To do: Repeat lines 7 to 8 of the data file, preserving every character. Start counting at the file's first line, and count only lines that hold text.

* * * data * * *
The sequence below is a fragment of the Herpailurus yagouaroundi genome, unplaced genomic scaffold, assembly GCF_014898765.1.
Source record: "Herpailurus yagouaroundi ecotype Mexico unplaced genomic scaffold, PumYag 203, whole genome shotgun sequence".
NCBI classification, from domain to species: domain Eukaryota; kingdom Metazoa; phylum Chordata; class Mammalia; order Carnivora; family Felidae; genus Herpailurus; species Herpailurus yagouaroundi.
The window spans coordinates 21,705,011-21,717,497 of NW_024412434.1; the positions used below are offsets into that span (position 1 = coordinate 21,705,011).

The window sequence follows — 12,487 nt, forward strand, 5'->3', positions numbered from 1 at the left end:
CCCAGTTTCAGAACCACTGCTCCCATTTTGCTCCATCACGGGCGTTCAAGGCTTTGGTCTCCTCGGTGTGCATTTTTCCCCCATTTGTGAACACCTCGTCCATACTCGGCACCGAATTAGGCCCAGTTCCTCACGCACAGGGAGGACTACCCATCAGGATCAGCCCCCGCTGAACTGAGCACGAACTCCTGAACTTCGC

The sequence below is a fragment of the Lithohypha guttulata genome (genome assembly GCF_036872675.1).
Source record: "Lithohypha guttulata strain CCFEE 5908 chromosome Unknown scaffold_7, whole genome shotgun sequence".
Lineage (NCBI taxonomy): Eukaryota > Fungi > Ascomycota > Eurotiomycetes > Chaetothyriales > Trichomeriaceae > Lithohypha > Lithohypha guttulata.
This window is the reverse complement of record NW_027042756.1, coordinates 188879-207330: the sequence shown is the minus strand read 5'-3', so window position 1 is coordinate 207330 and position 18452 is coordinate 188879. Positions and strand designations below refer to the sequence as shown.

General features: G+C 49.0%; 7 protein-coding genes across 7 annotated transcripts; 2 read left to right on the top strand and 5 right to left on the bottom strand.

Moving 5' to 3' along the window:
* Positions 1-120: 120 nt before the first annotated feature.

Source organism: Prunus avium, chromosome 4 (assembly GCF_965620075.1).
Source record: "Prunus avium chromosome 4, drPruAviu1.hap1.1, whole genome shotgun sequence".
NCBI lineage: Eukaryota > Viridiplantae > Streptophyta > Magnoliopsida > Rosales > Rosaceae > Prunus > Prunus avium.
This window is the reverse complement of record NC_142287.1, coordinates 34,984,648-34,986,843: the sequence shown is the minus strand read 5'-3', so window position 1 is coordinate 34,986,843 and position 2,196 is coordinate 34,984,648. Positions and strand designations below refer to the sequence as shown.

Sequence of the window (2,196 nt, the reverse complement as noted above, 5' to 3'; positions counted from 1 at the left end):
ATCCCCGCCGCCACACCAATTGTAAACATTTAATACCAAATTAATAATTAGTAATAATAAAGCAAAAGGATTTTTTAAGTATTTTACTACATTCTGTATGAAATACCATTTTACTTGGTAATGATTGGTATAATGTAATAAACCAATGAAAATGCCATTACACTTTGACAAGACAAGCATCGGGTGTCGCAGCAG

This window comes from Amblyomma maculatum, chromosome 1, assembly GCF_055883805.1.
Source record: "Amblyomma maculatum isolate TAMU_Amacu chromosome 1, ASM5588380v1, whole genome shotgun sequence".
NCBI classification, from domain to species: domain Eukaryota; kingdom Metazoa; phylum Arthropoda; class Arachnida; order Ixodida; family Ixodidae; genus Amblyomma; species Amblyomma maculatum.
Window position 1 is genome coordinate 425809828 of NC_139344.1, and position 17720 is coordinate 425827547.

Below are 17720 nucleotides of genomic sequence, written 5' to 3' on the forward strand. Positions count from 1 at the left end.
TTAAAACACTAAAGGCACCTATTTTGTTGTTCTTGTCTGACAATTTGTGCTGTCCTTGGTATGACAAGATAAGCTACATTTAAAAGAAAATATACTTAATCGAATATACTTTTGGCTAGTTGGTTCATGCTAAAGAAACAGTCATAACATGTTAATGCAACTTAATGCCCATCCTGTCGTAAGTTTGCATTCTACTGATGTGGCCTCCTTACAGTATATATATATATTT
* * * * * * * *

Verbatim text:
The sequence below is a fragment of the Lithohypha guttulata genome (genome assembly GCF_036872675.1).
Source record: "Lithohypha guttulata strain CCFEE 5908 chromosome Unknown scaffold_7, whole genome shotgun sequence".